Matthew Cooper on Irving Kristol:
Other journals and institutions would try to reform liberalism from within--The Washington Monthly and The New Republic, where I worked. The now much-dismissed Democratic Leadership Council comes to mind, too. But the first broad strokes of a serious criticism of modern liberalism were painted by Kristol. You don't need to agree with everything he wrote--or certainly with where his disciples took the country--to admire his work on this sad day.
Brad DeLong on Irving Kristol:
Irving Kristol explains where the economics articles he published in The Public Interest came from:
Among the core social scientists around The Public Interest there were no economists.... This explains my own rather cavalier attitude toward the budget deficit and other monetary or fiscal problems. The task, as I saw it, was to create a new majority, which evidently would mean a conservative majority, which came to mean, in turn, a Republican majority - so political effectiveness was the priority, not the accounting deficiencies of government...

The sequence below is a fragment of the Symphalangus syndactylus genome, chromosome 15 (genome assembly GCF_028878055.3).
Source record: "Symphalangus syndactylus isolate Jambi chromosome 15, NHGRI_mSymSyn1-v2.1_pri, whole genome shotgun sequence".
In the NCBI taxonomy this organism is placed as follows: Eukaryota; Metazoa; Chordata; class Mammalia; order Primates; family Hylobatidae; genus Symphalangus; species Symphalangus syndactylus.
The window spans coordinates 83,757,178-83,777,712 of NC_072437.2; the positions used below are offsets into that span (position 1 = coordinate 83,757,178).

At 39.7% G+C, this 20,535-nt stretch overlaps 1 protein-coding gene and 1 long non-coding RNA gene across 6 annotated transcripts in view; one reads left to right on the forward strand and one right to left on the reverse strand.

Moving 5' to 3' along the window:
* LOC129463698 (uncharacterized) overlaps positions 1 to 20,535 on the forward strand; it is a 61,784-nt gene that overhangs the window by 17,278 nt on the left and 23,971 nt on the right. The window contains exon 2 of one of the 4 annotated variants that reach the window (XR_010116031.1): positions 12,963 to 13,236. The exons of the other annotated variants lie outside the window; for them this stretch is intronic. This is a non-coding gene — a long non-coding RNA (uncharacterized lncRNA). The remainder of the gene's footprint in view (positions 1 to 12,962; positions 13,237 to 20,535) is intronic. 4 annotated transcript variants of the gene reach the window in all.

As always, the "serious criticism of modern liberalism" is that it is not conservatism.
"so political effectiveness was the priority, not the accounting deficiencies of government..."
If only there were a word, like "propaganda," to describe the promulgation of political half-truths, whole un-truths, baseless predictions and warnings, partisan bullshit presented as "analysis," fict--
Hey, wait a minute. There is! It's "propaganda." It's what the right has instead of a theory of society and governance. Good work, Irv.
So Irving's philosophy was to grab as much power as possible, and never mind what they would do with the power.
Sounds like he accomplished his goal.
So many stalwarts of the right have died the past year or two. But that's okay, we have Jonah Goldberg, K-Lo, and Andy McCarthy to take their place.
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